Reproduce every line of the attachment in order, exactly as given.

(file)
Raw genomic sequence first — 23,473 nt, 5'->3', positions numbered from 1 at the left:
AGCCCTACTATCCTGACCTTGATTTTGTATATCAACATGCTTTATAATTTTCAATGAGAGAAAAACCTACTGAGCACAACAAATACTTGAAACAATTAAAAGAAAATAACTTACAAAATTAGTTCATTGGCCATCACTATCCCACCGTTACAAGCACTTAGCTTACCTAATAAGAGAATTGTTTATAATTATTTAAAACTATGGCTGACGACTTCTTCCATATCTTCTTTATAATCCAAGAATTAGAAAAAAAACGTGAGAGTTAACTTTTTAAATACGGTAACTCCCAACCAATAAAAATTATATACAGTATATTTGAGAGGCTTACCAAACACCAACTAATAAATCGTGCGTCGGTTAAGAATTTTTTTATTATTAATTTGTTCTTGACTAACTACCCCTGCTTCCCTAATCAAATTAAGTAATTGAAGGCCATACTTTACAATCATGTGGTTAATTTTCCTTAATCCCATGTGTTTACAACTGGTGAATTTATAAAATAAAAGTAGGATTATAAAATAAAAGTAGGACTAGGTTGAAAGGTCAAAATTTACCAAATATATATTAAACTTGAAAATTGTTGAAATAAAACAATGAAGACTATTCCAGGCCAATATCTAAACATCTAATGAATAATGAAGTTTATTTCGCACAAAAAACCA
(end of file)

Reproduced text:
Raw genomic sequence first — 23,473 nt, 5'->3', positions numbered from 1 at the left:
AGCCCTACTATCCTGACCTTGATTTTGTATATCAACATGCTTTATAATTTTCAATGAGAGAAAAACCTACTGAGCACAACAAATACTTGAAACAATTAAAAGAAAATAACTTACAAAATTAGTTCATTGGCCATCACTATCCCACCGTTACAAGCACTTAGCTTACCTAATAAGAGAATTGTTTATAATTATTTAAAACTATGGCTGACGACTTCTTCCATATCTTCTTTATAATCCAAGAATTAGAAAAAAAACGTGAGAGTTAACTTTTTAAATACGGTAACTCCCAACCAATAAAAATTATATACAGTATATTTGAGAGGCTTACCAAACACCAACTAATAAATCGTGCGTCGGTTAAGAATTTTTTTATTATTAATTTGTTCTTGACTAACTACCCCTGCTTCCCTAATCAAATTAAGTAATTGAAGGCCATACTTTACAATCATGTGGTTAATTTTCCTTAATCCCATGTGTTTACAACTGGTGAATTTATAAAATAAAAGTAGGATTATAAAATAAAAGTAGGACTAGGTTGAAAGGTCAAAATTTACCAAATATATATTAAACTTGAAAATTGTTGAAATAAAACAATGAAGACTATTCCAGGCCAATATCTAAACATCTAATGAATAATGAAGTTTATTTCGCACAAAAAACCA